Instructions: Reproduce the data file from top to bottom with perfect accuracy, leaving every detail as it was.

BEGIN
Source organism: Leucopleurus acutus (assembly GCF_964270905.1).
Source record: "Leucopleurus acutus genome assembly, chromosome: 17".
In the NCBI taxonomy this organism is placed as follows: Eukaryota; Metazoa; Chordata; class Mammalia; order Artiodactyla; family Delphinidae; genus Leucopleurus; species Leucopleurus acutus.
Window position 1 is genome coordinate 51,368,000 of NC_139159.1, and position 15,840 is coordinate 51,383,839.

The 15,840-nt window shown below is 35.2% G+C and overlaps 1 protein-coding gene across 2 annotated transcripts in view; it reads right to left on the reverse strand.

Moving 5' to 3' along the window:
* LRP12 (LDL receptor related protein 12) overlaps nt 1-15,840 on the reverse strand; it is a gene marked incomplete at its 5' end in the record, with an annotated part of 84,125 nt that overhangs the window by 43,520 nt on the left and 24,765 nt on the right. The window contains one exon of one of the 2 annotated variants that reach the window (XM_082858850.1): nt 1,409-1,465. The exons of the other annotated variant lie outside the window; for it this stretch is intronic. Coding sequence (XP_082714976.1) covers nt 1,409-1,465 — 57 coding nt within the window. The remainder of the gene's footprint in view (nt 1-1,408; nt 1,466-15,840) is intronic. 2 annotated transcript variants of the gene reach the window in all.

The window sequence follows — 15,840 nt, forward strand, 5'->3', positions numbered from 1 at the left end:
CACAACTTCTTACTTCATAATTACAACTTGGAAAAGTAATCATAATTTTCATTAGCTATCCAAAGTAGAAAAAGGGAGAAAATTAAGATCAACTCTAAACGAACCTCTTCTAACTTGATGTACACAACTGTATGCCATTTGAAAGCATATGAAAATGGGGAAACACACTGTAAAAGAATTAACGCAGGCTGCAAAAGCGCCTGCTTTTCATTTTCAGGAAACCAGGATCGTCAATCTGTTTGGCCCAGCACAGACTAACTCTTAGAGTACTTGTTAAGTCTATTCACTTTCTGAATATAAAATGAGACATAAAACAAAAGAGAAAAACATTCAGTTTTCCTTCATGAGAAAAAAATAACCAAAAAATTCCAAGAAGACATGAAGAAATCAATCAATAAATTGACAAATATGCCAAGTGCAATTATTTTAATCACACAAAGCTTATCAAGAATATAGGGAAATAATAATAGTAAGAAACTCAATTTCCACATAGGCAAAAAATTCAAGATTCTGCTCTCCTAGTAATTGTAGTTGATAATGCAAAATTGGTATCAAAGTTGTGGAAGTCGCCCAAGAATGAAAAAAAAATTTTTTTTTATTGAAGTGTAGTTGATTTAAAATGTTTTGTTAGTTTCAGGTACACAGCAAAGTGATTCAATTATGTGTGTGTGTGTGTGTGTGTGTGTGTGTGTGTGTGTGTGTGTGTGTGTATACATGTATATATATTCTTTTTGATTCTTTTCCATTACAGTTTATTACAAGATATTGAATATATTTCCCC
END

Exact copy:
Source organism: Leucopleurus acutus (assembly GCF_964270905.1).
Source record: "Leucopleurus acutus genome assembly, chromosome: 17".
In the NCBI taxonomy this organism is placed as follows: Eukaryota; Metazoa; Chordata; class Mammalia; order Artiodactyla; family Delphinidae; genus Leucopleurus; species Leucopleurus acutus.
Window position 1 is genome coordinate 51,368,000 of NC_139159.1, and position 15,840 is coordinate 51,383,839.

The 15,840-nt window shown below is 35.2% G+C and overlaps 1 protein-coding gene across 2 annotated transcripts in view; it reads right to left on the reverse strand.

Moving 5' to 3' along the window:
* LRP12 (LDL receptor related protein 12) overlaps nt 1-15,840 on the reverse strand; it is a gene marked incomplete at its 5' end in the record, with an annotated part of 84,125 nt that overhangs the window by 43,520 nt on the left and 24,765 nt on the right. The window contains one exon of one of the 2 annotated variants that reach the window (XM_082858850.1): nt 1,409-1,465. The exons of the other annotated variant lie outside the window; for it this stretch is intronic. Coding sequence (XP_082714976.1) covers nt 1,409-1,465 — 57 coding nt within the window. The remainder of the gene's footprint in view (nt 1-1,408; nt 1,466-15,840) is intronic. 2 annotated transcript variants of the gene reach the window in all.

The window sequence follows — 15,840 nt, forward strand, 5'->3', positions numbered from 1 at the left end:
CACAACTTCTTACTTCATAATTACAACTTGGAAAAGTAATCATAATTTTCATTAGCTATCCAAAGTAGAAAAAGGGAGAAAATTAAGATCAACTCTAAACGAACCTCTTCTAACTTGATGTACACAACTGTATGCCATTTGAAAGCATATGAAAATGGGGAAACACACTGTAAAAGAATTAACGCAGGCTGCAAAAGCGCCTGCTTTTCATTTTCAGGAAACCAGGATCGTCAATCTGTTTGGCCCAGCACAGACTAACTCTTAGAGTACTTGTTAAGTCTATTCACTTTCTGAATATAAAATGAGACATAAAACAAAAGAGAAAAACATTCAGTTTTCCTTCATGAGAAAAAAATAACCAAAAAATTCCAAGAAGACATGAAGAAATCAATCAATAAATTGACAAATATGCCAAGTGCAATTATTTTAATCACACAAAGCTTATCAAGAATATAGGGAAATAATAATAGTAAGAAACTCAATTTCCACATAGGCAAAAAATTCAAGATTCTGCTCTCCTAGTAATTGTAGTTGATAATGCAAAATTGGTATCAAAGTTGTGGAAGTCGCCCAAGAATGAAAAAAAAATTTTTTTTTATTGAAGTGTAGTTGATTTAAAATGTTTTGTTAGTTTCAGGTACACAGCAAAGTGATTCAATTATGTGTGTGTGTGTGTGTGTGTGTGTGTGTGTGTGTGTGTGTGTGTGTGTATACATGTATATATATTCTTTTTGATTCTTTTCCATTACAGTTTATTACAAGATATTGAATATATTTCCCC